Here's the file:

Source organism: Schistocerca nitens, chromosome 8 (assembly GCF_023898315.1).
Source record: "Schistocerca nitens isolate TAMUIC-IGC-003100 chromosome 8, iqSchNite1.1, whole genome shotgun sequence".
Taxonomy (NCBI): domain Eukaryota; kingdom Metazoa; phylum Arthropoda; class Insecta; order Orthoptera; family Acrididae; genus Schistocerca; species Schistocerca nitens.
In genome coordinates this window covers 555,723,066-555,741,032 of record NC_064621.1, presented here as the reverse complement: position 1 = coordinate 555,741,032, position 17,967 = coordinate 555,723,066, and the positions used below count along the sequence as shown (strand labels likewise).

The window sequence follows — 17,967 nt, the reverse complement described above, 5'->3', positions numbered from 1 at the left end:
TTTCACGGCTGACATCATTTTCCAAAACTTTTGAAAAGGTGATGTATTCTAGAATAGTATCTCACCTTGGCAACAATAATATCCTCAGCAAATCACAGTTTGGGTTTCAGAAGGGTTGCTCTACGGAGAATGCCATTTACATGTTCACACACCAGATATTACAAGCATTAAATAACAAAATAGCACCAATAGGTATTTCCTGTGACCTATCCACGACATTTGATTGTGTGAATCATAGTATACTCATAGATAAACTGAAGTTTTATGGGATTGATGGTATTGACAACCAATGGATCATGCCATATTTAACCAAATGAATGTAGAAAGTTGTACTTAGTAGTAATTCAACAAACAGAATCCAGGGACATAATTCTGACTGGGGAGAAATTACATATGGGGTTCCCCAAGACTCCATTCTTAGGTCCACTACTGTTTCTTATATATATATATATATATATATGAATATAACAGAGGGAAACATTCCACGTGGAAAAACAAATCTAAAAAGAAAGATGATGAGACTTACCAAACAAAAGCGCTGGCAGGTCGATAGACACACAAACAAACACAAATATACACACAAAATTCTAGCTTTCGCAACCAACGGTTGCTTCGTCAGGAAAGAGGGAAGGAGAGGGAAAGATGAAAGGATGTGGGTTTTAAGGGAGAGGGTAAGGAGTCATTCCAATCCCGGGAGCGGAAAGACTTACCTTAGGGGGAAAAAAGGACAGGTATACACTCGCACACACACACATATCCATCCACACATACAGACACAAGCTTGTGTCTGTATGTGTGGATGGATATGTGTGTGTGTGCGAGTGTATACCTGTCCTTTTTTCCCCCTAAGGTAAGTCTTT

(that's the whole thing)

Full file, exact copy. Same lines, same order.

Source organism: Schistocerca nitens, chromosome 8 (assembly GCF_023898315.1).
Source record: "Schistocerca nitens isolate TAMUIC-IGC-003100 chromosome 8, iqSchNite1.1, whole genome shotgun sequence".
Taxonomy (NCBI): domain Eukaryota; kingdom Metazoa; phylum Arthropoda; class Insecta; order Orthoptera; family Acrididae; genus Schistocerca; species Schistocerca nitens.
In genome coordinates this window covers 555,723,066-555,741,032 of record NC_064621.1, presented here as the reverse complement: position 1 = coordinate 555,741,032, position 17,967 = coordinate 555,723,066, and the positions used below count along the sequence as shown (strand labels likewise).

The window sequence follows — 17,967 nt, the reverse complement described above, 5'->3', positions numbered from 1 at the left end:
TTTCACGGCTGACATCATTTTCCAAAACTTTTGAAAAGGTGATGTATTCTAGAATAGTATCTCACCTTGGCAACAATAATATCCTCAGCAAATCACAGTTTGGGTTTCAGAAGGGTTGCTCTACGGAGAATGCCATTTACATGTTCACACACCAGATATTACAAGCATTAAATAACAAAATAGCACCAATAGGTATTTCCTGTGACCTATCCACGACATTTGATTGTGTGAATCATAGTATACTCATAGATAAACTGAAGTTTTATGGGATTGATGGTATTGACAACCAATGGATCATGCCATATTTAACCAAATGAATGTAGAAAGTTGTACTTAGTAGTAATTCAACAAACAGAATCCAGGGACATAATTCTGACTGGGGAGAAATTACATATGGGGTTCCCCAAGACTCCATTCTTAGGTCCACTACTGTTTCTTATATATATATATATATATATATGAATATAACAGAGGGAAACATTCCACGTGGAAAAACAAATCTAAAAAGAAAGATGATGAGACTTACCAAACAAAAGCGCTGGCAGGTCGATAGACACACAAACAAACACAAATATACACACAAAATTCTAGCTTTCGCAACCAACGGTTGCTTCGTCAGGAAAGAGGGAAGGAGAGGGAAAGATGAAAGGATGTGGGTTTTAAGGGAGAGGGTAAGGAGTCATTCCAATCCCGGGAGCGGAAAGACTTACCTTAGGGGGAAAAAAGGACAGGTATACACTCGCACACACACACATATCCATCCACACATACAGACACAAGCTTGTGTCTGTATGTGTGGATGGATATGTGTGTGTGTGCGAGTGTATACCTGTCCTTTTTTCCCCCTAAGGTAAGTCTTT